The Force case began in March 2016 when his son Taylor Force, 28, was killed by Bashar Masala while walking for dinner with his graduate classmates in the Israeli port city of Jaffa. Hamas, a Palestinian group, said 22-year-old Masala was a member.

In the months that followed, Stuart Force and his wife, Robi, worked to resolve his son’s property and clean his apartment. That summer, they received a call from an Israeli litigation group. It asked: Is the Force family willing to sue Facebook?

After Mr. Force spent some time on Hamas’ Facebook page, the family agreed to file a proceeding. The proceedings fit into a broader military effort to limit the resources and tools available to the Palestinian group. Mr. Force and his wife have formed an alliance with Washington lawmakers and passed a law limiting aid to the Palestinian Authority, which governs parts of the West Bank.

Their lawyer alleges that Facebook has given Hamas “a highly developed and sophisticated algorithm that promotes Hamas’ ability to reach and engage an audience that is otherwise unreachable” in an American court. did. The proceedings said Facebook’s algorithm not only amplified posts, but also helped Hamas by recommending groups, friends, and events to users.

A judge in New York’s federal district, citing Section 230, ruled against this allegation. Force Family lawyers have appealed to three judges in the United States Court of Appeals for the Second Circuit, two judges wholly on Facebook. Another judge, Robert Katzmann, wrote a 35-page dissenting opinion in part of the ruling, arguing that Facebook’s algorithm recommendations should not be subject to legal protection.

“The pile of evidence suggests that providers have designed algorithms to direct users to content and people they have agreed to.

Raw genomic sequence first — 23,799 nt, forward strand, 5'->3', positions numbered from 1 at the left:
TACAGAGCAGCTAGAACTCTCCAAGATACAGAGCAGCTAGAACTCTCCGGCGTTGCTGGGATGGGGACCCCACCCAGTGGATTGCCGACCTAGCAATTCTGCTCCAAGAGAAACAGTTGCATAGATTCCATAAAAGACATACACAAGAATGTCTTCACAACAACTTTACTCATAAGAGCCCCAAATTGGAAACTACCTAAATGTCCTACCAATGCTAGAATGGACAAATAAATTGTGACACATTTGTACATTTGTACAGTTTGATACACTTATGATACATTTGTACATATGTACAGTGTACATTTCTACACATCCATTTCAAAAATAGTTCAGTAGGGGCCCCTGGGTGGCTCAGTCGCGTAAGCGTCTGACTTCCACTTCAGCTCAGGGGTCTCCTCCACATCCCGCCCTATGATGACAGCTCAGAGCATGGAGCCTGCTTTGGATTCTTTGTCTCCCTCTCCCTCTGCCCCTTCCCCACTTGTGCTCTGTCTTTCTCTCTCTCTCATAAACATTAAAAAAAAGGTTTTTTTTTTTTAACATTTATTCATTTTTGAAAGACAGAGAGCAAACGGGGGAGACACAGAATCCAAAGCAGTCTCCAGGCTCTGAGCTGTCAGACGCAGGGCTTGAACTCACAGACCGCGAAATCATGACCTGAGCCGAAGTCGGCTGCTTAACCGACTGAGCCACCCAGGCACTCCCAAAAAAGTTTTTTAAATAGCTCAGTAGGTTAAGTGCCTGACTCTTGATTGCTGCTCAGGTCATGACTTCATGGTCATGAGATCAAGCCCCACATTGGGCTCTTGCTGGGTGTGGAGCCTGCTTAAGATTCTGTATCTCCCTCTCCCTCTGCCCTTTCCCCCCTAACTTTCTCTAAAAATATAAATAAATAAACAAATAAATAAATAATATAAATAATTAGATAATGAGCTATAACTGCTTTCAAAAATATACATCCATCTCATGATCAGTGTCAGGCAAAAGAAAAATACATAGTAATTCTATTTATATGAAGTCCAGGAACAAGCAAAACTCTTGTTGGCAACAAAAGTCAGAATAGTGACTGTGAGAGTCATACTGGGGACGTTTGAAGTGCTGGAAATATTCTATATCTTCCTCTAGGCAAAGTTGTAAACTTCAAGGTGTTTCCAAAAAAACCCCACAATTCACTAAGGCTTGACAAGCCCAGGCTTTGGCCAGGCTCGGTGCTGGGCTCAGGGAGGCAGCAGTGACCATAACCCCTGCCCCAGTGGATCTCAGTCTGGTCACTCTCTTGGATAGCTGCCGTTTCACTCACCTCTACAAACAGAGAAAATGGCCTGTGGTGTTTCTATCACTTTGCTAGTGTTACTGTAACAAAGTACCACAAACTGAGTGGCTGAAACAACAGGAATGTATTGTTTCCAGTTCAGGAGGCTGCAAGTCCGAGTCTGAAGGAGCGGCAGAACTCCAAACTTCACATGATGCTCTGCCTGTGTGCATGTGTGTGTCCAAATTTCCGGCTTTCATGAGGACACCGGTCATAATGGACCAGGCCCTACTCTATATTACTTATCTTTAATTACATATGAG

At the end of last year, the Supreme Court rejected the call to hear another case that would have tested the shield in Section 230. In a statement attached to the court’s decision, Judge Clarence Thomas cites Mr. Force’s proceedings and Judge Katzman’s opinion to consider whether Article 230’s protection has been overextended. Asked.

Judge Thomas said the court does not need to decide at this time whether to curb legal protection. “But when appropriate, it’s right for us,” he said.

Some lawmakers, lawyers, and scholars say that recognition of the power of social media algorithms in deciding what people see has long been delayed. Platforms usually do not reveal exactly what the algorithms use to make decisions and how they weigh each other.

“Amplified and automated decision-making systems create opportunities for connections that would otherwise not be possible,” said Olivier Sylvain, a law professor at Fordham University who discussed in the context of civil rights. I will. “They are making a substantial contribution to the content.”

The debate emerged in a series of proceedings arguing that Facebook should be responsible for housing discrimination if Facebook’s platform can target ads according to the race of the user. A bill drafted by New York Democrat Yvette D. Clark will deprive section 230 of the exemption from targeted advertising that violates civil rights law.

A bill submitted last year by Congressman Tom Marinovsky of New Jersey and Congressman Anna G. Esch of California was a social media platform when the algorithm amplified content that violated some anti-terrorism and civil rights laws. It was to strip the protection of Section 230 from. A news release announcing a bill to be reintroduced on Wednesday cited the Force family’s proceedings against Facebook. Malinowski said he was partly inspired by Judge Katzman’s dissenting opinion.

Critics of the bill say it could violate the First Amendment and that there are so many algorithms on the web that it could wipe out a wider range of services than lawmakers intended. Stated. They also say that there is a more fundamental problem: regulating non-existent algorithmic amplification will not eliminate the urge to drive it.

Daphne Keller, director of the platform regulation program at Stanford University’s Cyber ​​Policy Center, said:

How Stab Wounds in Israel Resonate Through the Conflict Over Online Speech